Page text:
In creating conceptual art (performances, situations, installations, publications), Chloë Bass’s goal is to investigate the potential of the everyday as a catalyst for intimacy. She is captivated by the common denominators of the human experience, such as the things that people always do, and she seeks to highlight the seemingly normal as a means of questioning its stability. Bass’s primary medium is people, and she uses performance as a metric to evaluate the successful function of interaction and engagement – person to person, and between people and their surroundings – rather than a spectacle for passive enjoyment. The artist has been a resident at POGON (Zagreb, Croatia), D21 Kunstraum/5533 art space (Leipzig, Germany and Istanbul, Turkey) and Eyebeam (NY, NY) and has shown her work at venues such as the Neuberger Museum (Purchase, NY), Künstlerhaus (Stuttgart, Germany), Kunstkammer AZB (Zürich, Switzerland) and the Contemporary Art Institute of Detroit (Detroit, MI). Selected profiles of her work have appeared in BOMB, Entorno, ArtInfo, Art Observed, the New York Times and Hyperallergic. She is the recipient of a 2013 Fellowship for Utopian Practice from Culture Push and a 2011 & 2012 Rema Hort Mann Foundation Individual Artist Grant Nominee. The artist earned her BA in Theater Studies from Yale University and an MFA in Performance and Interactive Media Arts (PIMA) from Brooklyn College.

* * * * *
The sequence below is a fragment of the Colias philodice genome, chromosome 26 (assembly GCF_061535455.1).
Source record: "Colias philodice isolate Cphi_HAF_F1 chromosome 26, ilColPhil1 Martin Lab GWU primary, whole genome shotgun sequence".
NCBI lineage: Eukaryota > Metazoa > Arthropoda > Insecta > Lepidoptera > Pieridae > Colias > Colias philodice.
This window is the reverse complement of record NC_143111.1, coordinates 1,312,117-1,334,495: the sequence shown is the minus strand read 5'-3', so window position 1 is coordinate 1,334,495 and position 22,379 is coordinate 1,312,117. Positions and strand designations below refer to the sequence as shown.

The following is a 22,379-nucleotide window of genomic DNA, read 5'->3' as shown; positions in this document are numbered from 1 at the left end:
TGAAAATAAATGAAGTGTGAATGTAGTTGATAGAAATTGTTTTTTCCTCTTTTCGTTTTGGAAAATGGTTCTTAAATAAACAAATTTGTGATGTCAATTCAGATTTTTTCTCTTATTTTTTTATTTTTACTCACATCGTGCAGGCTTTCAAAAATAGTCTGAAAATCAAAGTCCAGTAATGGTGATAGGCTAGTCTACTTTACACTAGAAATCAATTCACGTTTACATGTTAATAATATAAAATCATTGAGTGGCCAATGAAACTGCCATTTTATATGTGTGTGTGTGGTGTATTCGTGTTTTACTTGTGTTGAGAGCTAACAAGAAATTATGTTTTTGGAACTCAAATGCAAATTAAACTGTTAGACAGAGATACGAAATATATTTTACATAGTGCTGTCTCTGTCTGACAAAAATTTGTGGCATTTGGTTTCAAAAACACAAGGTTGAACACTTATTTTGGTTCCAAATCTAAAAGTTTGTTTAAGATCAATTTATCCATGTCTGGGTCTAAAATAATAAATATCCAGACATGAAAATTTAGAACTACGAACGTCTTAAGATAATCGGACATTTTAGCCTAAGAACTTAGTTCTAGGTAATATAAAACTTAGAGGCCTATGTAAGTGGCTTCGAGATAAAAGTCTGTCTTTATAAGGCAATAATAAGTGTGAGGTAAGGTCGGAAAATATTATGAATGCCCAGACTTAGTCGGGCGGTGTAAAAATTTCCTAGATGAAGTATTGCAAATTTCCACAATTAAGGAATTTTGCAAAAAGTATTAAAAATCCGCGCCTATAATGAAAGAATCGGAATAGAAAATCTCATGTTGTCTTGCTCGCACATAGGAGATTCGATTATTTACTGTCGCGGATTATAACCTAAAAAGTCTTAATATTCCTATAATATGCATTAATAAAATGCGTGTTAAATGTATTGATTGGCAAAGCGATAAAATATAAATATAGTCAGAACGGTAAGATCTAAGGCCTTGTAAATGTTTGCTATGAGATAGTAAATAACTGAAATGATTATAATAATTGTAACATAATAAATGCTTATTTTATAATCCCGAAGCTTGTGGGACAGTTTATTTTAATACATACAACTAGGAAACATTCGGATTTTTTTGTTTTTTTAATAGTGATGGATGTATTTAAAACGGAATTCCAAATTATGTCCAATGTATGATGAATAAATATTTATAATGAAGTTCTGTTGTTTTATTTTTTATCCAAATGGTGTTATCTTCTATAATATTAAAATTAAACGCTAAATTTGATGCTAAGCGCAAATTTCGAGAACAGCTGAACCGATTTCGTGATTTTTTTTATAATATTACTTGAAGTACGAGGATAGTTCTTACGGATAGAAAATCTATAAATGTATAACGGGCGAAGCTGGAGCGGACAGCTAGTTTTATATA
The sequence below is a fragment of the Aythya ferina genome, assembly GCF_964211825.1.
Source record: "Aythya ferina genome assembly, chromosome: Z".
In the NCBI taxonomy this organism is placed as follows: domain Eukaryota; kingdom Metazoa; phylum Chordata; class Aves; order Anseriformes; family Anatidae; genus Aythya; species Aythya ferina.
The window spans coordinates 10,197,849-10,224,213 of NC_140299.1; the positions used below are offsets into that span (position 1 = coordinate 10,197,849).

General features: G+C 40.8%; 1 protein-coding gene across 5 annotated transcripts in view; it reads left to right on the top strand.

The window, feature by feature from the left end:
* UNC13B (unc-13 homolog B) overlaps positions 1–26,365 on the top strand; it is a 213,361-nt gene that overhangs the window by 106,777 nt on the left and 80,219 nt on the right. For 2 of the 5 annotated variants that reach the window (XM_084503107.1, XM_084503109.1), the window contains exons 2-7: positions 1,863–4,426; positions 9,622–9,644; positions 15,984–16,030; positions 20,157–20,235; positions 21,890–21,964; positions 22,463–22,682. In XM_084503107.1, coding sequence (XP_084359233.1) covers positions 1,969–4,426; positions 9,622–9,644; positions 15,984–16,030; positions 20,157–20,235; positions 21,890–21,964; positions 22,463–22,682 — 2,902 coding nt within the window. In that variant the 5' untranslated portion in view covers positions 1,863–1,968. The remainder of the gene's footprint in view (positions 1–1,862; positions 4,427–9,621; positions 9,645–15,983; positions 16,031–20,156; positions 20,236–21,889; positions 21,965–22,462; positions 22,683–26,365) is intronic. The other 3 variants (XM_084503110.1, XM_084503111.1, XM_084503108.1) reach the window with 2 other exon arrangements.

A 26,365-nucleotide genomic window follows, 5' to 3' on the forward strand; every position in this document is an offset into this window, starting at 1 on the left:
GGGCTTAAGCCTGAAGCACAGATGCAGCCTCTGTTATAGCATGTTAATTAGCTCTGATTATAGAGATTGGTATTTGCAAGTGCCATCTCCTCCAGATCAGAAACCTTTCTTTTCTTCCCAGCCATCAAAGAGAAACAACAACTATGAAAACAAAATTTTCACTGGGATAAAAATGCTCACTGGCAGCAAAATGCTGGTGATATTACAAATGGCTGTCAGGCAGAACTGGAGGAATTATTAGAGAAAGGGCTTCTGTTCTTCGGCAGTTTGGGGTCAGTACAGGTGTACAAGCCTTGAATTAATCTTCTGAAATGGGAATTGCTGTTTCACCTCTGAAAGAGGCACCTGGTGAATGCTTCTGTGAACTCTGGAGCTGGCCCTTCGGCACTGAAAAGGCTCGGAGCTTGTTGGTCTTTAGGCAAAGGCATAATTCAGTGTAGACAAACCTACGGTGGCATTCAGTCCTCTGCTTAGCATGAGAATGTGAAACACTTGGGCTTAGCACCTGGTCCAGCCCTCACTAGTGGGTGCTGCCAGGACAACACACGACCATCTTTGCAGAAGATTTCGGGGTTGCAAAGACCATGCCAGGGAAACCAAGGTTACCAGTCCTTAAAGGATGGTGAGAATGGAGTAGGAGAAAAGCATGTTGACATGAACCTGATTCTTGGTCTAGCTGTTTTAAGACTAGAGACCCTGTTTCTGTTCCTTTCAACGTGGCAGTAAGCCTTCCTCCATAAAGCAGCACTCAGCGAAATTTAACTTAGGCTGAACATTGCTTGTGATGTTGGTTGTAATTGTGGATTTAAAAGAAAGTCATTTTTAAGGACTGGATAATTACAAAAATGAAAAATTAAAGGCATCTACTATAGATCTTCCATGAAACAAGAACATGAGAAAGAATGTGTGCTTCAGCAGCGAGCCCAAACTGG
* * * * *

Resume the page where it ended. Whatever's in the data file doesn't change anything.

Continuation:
Teal Gardner